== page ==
Belfast Telegraph

'He's not even one of the Nolan sisters': English press query 'little known' Stephen's BBC pay

Despite a storm of controversy this morning around the salary of the BBC's Stephen Nolan, the broadcaster would appear to fly a little more under the radar across the water.

That's according to some sections of the British press, which have queried the high-earnings of the "relatively little known" star.

One piece in today's Daily Mail leads off the headline 'Stephen who? The little-known names enjoying VERY big salaries'.

In the piece, the newspaper lists Nolan alongside a group of stars that are "far from household names".

In it they also include TV presenter Nick Knowles, who earns as much as £349,999, and Radio 2's Moira Stuart, who earns up to £199,999 and who reads the news on Chris Evans Breakfast show.

The Telegraph was another UK national expressing shock at Nolan's salary.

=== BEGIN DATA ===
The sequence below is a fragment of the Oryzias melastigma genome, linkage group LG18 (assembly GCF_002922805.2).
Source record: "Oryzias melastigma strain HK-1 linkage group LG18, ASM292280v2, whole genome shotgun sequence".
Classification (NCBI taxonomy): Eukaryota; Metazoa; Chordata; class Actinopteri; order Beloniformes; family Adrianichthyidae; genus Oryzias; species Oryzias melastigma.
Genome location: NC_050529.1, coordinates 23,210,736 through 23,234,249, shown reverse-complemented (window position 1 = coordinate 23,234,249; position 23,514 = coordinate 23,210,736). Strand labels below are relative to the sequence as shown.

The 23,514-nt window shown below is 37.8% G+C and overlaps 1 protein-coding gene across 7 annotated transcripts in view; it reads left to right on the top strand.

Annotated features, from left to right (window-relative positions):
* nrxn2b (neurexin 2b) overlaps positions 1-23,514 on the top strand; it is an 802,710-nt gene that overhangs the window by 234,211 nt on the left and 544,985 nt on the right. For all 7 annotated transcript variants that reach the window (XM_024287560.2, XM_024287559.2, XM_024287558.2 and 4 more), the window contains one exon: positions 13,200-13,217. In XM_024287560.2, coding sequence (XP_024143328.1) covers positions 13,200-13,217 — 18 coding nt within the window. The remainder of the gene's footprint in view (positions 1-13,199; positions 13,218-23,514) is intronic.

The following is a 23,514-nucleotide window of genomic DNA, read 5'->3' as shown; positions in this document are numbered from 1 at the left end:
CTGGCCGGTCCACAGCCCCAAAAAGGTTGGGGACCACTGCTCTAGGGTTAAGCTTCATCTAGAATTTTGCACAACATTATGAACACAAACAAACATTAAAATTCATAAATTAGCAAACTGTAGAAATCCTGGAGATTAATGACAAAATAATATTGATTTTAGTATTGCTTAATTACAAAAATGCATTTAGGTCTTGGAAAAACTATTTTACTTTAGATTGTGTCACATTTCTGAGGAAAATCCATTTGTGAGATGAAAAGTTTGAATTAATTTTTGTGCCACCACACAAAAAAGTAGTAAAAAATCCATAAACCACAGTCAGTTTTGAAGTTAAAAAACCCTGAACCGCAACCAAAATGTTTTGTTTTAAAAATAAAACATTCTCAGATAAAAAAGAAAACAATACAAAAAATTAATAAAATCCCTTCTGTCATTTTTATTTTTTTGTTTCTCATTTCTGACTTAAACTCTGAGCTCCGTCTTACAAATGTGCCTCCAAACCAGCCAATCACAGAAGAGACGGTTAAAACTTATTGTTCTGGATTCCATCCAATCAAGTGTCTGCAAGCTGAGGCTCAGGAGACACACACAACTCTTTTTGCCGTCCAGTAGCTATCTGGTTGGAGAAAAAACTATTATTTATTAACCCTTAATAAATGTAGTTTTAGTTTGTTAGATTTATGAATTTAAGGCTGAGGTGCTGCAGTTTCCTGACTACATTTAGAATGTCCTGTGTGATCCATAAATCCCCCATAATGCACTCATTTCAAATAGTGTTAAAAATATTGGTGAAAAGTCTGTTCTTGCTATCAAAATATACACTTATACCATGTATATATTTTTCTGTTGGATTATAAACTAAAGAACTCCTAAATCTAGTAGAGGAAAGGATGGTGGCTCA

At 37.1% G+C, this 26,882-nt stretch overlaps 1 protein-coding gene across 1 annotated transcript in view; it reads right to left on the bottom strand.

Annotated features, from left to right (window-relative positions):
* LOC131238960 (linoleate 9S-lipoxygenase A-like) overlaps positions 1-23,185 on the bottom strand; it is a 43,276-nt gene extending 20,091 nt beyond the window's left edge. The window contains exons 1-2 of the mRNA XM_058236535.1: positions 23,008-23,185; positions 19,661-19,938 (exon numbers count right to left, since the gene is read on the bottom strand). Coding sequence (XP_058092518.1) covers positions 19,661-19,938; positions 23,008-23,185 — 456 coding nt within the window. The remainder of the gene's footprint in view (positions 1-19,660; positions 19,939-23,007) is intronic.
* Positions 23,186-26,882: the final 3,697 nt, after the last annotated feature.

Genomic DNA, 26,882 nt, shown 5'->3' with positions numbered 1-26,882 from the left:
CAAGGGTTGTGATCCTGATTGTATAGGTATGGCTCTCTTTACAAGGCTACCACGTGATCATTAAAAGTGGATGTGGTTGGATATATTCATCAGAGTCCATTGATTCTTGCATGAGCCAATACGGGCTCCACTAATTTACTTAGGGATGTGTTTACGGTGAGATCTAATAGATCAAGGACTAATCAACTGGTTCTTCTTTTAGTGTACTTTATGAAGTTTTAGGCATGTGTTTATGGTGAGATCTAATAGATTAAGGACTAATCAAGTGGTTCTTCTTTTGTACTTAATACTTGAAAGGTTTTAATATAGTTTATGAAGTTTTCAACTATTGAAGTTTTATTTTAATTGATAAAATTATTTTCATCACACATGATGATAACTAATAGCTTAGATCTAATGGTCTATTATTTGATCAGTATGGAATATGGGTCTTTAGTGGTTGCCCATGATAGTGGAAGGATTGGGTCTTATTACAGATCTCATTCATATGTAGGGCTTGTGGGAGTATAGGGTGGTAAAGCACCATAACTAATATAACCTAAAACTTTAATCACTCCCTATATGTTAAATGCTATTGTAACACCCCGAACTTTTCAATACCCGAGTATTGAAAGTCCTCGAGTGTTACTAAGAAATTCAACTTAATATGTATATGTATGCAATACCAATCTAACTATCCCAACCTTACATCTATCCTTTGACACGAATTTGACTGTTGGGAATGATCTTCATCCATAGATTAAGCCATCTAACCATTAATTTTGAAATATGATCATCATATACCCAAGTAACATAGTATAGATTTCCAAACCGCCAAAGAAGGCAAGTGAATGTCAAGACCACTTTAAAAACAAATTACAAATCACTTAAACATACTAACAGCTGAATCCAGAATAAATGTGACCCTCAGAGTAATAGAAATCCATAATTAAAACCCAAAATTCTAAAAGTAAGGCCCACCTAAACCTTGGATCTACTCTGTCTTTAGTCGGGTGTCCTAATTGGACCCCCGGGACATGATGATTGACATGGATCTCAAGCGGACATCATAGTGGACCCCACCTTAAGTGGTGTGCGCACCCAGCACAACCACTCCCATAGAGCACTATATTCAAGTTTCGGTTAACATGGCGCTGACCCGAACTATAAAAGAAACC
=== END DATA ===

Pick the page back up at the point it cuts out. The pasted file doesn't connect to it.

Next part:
Including the presenter as part of a list of surprise top-paid talent, the paper asks 'is Stephen Nolan Northern Ireland's best kept secret?'

It adds: "The Ulsterman is an award-winning radio host but he's never translated that to TV. Hence it's a shocker that he scrapes into the top 10 earners with a salary of £400k-plus.

"He's not even one of the Nolan sisters."

In an opinion piece for the Guardian, Emine Saner said that the big reveal of salaries had been "grim fun" and questioned: "Who - if you don't live in Northern Ireland - has heard of Stephen Nolan?"

While the presenter may be one of the top-10 paid talents for the public broadcaster, he may also be one of its busiest.

Along with his weekday BBC Radio Ulster programme, the broadcaster helms four shows a week for Five Live, and 18 television shows a year.

On Thursday morning the presenter was grilled about his salary on his own morning show by MLA and former barrister Jim Allister, with Nolan saying that due to BBC restrictions placed on him he was unable to break down the different amounts that he is paid for his BBC Radio Ulster work and his BBC Five Live work, and was also unable to disclose how much money brought in by his independent production company came from the BBC.

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